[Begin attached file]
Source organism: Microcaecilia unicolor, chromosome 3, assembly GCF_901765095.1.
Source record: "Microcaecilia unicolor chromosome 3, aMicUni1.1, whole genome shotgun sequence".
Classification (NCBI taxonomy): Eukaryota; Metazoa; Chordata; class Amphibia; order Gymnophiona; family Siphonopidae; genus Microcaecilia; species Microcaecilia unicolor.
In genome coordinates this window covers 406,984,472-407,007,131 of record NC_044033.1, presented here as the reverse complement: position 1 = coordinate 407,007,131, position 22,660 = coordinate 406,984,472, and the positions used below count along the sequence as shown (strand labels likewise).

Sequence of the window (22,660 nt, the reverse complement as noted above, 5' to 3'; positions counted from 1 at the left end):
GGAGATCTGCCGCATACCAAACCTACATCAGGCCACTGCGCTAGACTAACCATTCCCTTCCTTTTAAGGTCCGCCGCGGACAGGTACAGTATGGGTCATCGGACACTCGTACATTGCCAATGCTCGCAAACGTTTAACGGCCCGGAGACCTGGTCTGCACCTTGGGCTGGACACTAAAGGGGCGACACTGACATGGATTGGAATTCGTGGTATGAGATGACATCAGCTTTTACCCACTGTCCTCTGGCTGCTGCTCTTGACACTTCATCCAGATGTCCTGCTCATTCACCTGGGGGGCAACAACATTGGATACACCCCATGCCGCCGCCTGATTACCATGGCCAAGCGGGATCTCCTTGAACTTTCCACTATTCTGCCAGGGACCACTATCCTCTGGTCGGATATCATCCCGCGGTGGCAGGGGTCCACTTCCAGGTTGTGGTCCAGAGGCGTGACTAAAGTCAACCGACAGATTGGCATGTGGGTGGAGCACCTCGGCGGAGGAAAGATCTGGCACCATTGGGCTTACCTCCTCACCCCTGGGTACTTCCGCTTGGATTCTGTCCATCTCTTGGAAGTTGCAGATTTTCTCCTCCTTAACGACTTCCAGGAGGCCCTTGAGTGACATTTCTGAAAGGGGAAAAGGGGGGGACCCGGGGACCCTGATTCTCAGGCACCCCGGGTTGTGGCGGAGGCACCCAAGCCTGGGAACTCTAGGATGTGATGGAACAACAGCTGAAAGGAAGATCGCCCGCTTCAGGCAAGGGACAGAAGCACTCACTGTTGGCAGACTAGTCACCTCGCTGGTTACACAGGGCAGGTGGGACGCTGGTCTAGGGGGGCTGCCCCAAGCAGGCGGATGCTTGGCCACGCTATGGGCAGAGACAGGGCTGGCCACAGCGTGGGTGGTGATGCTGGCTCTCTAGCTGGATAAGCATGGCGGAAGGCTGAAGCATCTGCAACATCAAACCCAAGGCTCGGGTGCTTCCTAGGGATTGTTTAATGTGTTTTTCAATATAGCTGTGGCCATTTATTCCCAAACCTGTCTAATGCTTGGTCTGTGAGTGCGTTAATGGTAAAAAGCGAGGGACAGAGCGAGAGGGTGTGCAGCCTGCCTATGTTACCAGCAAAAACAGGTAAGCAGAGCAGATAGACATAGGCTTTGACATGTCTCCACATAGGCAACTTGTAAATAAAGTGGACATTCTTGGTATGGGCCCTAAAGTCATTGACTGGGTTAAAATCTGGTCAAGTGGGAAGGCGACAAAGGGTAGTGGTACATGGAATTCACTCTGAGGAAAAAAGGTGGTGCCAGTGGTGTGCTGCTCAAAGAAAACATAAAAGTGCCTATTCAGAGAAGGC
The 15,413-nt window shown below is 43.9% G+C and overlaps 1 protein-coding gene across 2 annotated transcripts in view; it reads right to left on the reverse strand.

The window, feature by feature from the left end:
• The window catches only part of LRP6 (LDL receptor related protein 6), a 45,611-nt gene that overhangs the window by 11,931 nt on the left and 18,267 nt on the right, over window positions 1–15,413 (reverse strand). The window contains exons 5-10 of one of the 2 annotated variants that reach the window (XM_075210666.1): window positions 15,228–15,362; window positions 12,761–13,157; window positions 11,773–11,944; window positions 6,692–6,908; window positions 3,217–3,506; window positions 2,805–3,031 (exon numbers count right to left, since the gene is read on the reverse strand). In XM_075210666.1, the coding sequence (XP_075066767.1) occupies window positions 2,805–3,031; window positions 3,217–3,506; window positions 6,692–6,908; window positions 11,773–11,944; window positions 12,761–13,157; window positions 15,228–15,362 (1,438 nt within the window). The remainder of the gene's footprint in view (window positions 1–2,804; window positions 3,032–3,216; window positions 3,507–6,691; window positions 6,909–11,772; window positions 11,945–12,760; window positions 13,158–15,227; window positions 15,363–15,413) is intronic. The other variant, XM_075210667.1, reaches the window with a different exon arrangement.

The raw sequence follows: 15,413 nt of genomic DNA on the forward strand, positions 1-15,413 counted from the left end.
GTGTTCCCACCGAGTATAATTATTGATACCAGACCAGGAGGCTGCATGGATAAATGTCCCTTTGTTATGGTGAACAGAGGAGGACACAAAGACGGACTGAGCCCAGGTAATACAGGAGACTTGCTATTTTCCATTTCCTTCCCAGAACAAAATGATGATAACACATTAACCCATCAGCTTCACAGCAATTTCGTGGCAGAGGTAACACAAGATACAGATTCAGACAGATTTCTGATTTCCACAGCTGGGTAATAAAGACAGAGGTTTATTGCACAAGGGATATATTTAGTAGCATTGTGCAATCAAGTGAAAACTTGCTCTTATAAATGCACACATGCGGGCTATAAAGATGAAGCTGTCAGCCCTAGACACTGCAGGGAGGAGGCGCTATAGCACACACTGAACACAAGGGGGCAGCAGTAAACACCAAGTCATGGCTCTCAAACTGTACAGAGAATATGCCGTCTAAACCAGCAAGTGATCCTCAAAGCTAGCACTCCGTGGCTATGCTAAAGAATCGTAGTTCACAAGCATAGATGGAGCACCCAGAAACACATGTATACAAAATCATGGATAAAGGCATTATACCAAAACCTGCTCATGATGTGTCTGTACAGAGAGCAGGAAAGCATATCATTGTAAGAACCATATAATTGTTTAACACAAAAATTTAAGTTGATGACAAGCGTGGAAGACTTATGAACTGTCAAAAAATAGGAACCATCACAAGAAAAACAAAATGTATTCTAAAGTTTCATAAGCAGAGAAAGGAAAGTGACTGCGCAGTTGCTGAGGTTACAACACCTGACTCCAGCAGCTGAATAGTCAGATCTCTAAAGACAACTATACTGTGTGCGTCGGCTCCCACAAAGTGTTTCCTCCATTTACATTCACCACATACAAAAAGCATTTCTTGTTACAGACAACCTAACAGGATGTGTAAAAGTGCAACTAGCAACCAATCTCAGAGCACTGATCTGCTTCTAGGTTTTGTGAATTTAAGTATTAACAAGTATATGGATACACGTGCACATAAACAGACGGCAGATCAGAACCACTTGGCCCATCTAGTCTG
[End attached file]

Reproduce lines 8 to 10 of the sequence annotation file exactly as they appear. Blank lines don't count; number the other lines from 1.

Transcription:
The window, feature by feature from the left end:
• The window catches only part of LRP6 (LDL receptor related protein 6), a 45,611-nt gene that overhangs the window by 11,931 nt on the left and 18,267 nt on the right, over window positions 1–15,413 (reverse strand). The window contains exons 5-10 of one of the 2 annotated variants that reach the window (XM_075210666.1): window positions 15,228–15,362; window positions 12,761–13,157; window positions 11,773–11,944; window positions 6,692–6,908; window positions 3,217–3,506; window positions 2,805–3,031 (exon numbers count right to left, since the gene is read on the reverse strand). In XM_075210666.1, the coding sequence (XP_075066767.1) occupies window positions 2,805–3,031; window positions 3,217–3,506; window positions 6,692–6,908; window positions 11,773–11,944; window positions 12,761–13,157; window positions 15,228–15,362 (1,438 nt within the window). The remainder of the gene's footprint in view (window positions 1–2,804; window positions 3,032–3,216; window positions 3,507–6,691; window positions 6,909–11,772; window positions 11,945–12,760; window positions 13,158–15,227; window positions 15,363–15,413) is intronic. The other variant, XM_075210667.1, reaches the window with a different exon arrangement.

The raw sequence follows: 15,413 nt of genomic DNA on the forward strand, positions 1-15,413 counted from the left end.